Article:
> OK, it's true that Linux has some brilliant programmers available that
> could work full-tilt on putting together a Linux distribution in record
> time. But the SPARC port is not the best basis of comparison with the
> 1) The SPARC architecture has been around for quite some time, so many
> people have had a chance to program in SPARC assembly language.
At least one third of the UltraPenguin hackers did not have any SPARC
experience one year before. He learned SPARC assembly by looking at
the output of cc -S. This same guy is also responsible for Linux
having the fastest memcpy operations on the SPARC.
> 2) The machines are quite common by now, specially in academic settings.
> It's quite easy to find a SPARC machine where one can get a user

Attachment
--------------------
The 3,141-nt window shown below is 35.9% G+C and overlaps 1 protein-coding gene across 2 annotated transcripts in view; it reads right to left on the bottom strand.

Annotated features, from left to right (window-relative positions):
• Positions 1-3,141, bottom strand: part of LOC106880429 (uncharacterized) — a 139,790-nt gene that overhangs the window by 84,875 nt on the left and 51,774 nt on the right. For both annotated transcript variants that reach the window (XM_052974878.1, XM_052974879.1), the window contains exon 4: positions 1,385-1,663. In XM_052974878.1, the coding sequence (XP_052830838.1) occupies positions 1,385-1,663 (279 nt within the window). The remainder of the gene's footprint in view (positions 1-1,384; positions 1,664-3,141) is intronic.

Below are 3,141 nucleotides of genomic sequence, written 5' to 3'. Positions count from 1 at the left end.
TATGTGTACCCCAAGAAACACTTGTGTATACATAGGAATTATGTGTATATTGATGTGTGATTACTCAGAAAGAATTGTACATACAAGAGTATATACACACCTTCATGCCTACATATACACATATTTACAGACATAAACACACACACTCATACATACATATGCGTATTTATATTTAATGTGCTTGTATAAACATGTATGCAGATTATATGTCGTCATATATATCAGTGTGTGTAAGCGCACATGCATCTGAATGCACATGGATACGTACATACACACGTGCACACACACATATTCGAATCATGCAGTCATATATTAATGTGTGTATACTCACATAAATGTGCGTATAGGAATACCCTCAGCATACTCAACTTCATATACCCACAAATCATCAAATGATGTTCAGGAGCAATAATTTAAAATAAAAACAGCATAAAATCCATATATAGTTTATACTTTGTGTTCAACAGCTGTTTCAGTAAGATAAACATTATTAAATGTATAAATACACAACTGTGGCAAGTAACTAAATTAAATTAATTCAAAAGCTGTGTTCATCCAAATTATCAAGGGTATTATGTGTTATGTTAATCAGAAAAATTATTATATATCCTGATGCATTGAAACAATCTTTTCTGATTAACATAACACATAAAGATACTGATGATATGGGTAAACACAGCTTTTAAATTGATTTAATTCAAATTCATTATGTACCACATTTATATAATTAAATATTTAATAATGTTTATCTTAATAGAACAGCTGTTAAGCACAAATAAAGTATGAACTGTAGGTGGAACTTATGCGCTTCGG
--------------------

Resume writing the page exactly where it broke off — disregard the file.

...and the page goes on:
It would be much easier to get access to a merced machine.
> 3) GCC has been ported to the SPARC for quite some time.
The UltraPenguin team had to do some extensive hacks gcc/binutils to
get the thing up and running on the SPARC-v9 which is the 64-bit
extension of the SPARC architecture.
Porting the GNU gcc/binutils to a new platform is not a difficult
task. If 3 hackers could get the Ultra-64 port up and running before
Sun could port Solaris to their SPARC-64 chip, imagine what thousands
of Linux hackers can do with the intel 64 bit chip.